But, much like Overcast, if someone wanted to pay a monthly subscription to support the ongoing development of Mail Pilot, they could. These folks would be a part of the Mail Pilot Yacht Club and would have access to the Mail Pilot Discovery Edition — a beta of the app with all the cutting-edge exploratory features I’ve always wanted to test out to see which ones really boost users productivity. Mail Pilot’s biggest fans and supporters would get access to these features and help us shape them based on their experiences.
Consumer software is dead. Long live consumer software.
Alexander Obenauer

I would be cautious of looking to Overcast’s subscriptions as the reference model, since it failed a year later: https://marco.org/2016/09/09/overcast-ads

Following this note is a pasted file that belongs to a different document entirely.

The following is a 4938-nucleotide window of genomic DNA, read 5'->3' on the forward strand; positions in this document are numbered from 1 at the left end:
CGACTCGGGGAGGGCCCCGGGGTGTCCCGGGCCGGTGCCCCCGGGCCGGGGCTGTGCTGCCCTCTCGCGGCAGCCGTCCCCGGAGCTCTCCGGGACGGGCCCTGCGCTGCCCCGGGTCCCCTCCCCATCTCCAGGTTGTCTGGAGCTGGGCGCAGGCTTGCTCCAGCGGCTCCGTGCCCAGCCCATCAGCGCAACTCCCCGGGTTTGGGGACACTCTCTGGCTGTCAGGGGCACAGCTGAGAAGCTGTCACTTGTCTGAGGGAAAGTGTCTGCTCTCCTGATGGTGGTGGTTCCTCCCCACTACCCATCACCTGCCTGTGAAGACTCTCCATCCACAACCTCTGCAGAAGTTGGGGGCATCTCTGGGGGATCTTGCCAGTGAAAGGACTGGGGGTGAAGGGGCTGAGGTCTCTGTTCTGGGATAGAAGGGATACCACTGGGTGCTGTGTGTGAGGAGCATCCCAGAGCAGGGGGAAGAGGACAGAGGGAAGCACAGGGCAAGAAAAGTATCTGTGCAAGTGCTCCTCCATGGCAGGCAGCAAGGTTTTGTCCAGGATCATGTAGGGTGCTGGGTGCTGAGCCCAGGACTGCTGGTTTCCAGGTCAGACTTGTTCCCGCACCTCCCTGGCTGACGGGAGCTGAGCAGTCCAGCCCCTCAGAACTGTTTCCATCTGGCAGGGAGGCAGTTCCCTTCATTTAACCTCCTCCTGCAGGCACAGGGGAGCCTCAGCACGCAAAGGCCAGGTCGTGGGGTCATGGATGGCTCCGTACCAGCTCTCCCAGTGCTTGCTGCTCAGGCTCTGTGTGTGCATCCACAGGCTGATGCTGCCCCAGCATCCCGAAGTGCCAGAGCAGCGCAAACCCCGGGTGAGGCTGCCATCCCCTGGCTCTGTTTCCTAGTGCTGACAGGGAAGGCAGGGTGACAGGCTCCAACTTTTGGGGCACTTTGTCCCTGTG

Instead, a better reference model I would look to (and that I’ve admired) is Plex. The base app was always free, but early on they introduced a subscription model called Plex Pass which at first did what you are suggesting:

  • Gave access to the latest beta features
  • Gave users a Plex Pass badge on forums to show off

Over time, their Plex Pass grew in value as they introduced premium features like sync to mobile. The strategy has been to keep refining the base features, while adding to the pool of premium features that made a subscription more and more attractive. Plex Pass has been a hugely lucrative strategy for what started as a bunch of coders creating a fork the open source project XBMC. They’ve since hired a huge team, and are supporting numerous platforms with quality apps.

Whether that model can translate to your app is not for me to know. But, I’ve always wondered why more apps don’t take this route of: pay once for the base app, a year later pay for the progressively increasing value of a subscription.